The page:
My biggest failing is not having a larger presence on the largest social networks. If I did, I'm sure I could generate more traffic to my site. However, with limited time each day,  I would much rather spend it writing on Financial Samurai and interacting with readers in the comments section than working on someone else's site.

Besides, I trust that if a reader likes one of my articles, they will simply social share the post via one of the many social sharing buttons at the end of each article.

If the author who produced the work you used asks to receive credit, please honor the request. It's just the right thing to do. Otherwise, it's called plagiarism.

Below is an example of blatant plagiarism by a woman on LinkedIn named Tengku Badariah. She copied my article, Are You Smart Enough To Act Dumb Enough To Get Ahead. When I reached out to clarity I wrote the article and link back to Financial Samurai, she refused.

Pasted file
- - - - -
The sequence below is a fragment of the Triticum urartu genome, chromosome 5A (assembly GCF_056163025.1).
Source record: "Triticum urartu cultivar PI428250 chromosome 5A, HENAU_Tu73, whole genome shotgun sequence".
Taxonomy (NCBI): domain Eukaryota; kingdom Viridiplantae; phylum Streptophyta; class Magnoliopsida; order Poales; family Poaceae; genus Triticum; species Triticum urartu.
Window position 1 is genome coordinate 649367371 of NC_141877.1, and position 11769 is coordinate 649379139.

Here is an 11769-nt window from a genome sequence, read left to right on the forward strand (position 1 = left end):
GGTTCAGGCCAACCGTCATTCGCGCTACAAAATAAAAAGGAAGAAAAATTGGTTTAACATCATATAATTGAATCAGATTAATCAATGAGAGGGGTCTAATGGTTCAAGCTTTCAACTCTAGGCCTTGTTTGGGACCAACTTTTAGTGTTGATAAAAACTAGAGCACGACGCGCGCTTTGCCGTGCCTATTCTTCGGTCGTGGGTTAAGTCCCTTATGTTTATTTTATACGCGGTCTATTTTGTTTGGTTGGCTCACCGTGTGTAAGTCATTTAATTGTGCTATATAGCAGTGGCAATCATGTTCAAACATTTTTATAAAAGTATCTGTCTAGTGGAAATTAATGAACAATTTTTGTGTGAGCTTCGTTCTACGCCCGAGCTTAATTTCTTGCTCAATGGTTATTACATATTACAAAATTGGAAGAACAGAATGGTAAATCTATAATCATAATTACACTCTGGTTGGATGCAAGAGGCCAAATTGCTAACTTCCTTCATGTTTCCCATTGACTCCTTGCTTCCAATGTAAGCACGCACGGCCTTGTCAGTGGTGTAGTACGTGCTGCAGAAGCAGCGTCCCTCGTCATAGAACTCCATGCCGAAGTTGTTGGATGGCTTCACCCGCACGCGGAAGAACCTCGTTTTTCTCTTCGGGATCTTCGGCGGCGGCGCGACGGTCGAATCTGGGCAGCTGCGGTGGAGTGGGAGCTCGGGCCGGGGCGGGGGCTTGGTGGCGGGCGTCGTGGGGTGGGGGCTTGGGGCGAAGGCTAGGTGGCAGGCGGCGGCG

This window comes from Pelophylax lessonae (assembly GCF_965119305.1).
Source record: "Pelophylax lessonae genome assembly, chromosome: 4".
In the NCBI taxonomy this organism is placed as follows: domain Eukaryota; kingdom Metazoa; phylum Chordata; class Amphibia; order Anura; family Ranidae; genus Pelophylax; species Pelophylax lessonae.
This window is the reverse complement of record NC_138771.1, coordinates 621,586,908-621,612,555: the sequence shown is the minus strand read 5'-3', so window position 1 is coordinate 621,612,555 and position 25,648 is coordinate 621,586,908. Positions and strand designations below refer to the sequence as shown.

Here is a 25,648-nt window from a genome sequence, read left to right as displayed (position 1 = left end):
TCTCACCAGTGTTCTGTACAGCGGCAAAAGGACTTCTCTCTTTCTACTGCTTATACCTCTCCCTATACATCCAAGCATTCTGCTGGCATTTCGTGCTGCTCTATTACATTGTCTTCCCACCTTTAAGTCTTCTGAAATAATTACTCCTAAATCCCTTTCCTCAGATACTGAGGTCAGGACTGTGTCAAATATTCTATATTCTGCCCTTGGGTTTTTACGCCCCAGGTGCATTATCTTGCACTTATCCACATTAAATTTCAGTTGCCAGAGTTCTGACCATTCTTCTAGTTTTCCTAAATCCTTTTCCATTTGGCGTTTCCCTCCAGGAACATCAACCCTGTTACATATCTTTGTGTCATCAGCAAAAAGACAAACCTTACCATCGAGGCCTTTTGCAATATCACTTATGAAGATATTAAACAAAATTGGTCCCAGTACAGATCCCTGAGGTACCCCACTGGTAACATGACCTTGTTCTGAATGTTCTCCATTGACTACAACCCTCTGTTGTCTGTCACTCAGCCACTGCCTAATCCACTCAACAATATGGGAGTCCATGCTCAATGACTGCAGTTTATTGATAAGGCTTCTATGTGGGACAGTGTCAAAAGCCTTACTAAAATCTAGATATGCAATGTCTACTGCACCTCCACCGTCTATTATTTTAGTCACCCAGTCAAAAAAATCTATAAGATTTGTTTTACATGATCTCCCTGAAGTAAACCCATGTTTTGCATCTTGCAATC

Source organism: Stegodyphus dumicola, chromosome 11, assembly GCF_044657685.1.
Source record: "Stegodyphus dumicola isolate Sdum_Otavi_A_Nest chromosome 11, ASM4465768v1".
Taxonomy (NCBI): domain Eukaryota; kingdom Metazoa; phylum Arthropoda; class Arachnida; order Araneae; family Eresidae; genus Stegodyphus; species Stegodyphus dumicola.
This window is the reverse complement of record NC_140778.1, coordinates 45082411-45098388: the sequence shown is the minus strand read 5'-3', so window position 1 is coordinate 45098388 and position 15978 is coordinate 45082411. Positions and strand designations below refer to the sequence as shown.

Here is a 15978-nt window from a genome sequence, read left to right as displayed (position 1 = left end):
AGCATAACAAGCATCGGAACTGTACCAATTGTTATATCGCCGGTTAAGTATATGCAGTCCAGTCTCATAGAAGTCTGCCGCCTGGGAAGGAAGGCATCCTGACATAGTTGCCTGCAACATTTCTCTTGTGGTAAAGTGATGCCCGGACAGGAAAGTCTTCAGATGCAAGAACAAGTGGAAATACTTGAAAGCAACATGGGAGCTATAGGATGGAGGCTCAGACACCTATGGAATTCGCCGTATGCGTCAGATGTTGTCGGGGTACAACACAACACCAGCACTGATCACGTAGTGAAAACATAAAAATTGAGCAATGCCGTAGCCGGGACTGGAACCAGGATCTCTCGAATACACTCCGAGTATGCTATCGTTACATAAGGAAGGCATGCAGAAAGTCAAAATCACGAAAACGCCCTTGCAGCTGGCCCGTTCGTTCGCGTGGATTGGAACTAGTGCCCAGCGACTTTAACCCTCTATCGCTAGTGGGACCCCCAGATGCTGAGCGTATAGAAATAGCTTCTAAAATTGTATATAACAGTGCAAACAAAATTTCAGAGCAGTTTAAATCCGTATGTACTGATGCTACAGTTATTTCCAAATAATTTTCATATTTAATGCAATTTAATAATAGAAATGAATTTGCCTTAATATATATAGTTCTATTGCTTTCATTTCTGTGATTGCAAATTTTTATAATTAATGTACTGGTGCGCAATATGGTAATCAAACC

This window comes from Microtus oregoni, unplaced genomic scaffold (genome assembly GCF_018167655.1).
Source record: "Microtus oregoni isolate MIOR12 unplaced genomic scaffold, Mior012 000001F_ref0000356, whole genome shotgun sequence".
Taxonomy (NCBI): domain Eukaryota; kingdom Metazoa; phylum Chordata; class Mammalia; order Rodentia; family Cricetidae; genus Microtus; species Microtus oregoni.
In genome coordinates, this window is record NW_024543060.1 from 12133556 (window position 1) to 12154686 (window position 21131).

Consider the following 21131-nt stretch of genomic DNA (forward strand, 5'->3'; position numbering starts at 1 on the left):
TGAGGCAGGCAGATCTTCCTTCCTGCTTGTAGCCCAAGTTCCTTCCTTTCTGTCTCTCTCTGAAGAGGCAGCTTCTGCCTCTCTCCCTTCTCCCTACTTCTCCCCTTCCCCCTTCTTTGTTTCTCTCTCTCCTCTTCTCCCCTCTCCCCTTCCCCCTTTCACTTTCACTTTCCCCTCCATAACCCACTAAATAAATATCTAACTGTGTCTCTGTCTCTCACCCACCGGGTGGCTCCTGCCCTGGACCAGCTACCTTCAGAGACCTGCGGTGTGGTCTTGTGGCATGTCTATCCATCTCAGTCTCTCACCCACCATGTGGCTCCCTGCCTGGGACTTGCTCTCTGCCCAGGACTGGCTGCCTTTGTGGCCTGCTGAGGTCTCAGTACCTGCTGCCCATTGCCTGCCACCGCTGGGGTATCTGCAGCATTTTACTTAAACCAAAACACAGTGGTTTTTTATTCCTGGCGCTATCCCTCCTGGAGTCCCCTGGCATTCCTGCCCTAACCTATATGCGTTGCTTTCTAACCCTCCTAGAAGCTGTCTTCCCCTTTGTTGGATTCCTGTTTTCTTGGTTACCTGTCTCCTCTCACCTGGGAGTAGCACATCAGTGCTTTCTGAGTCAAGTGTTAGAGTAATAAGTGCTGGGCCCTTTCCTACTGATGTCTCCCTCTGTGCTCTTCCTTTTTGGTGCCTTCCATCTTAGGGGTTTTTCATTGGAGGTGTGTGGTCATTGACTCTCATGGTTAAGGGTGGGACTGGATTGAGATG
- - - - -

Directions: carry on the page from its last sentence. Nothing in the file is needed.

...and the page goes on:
You must not only have your own website online to build your brand and control your narrative, you must also fight to protect your work as well!

Tengku Badariah Plagiarism of Financial Samurai - why you need your own website

Questions And Suggestions

Creators, have you ever had your work used commercially by someone else and not received credit, even after you've reached out? 

Listen and subscribe to The Financial Samurai podcast on Apple or Spotify. I interview experts in their respective fields and discuss some of the most interesting topics on this site. Please share, rate, and review!

For more nuanced personal finance content, join 60,000+ others and sign up for the free Financial Samurai newsletter and posts via e-mail. Financial Samurai is one of the largest independently-owned personal finance sites that started in 2009.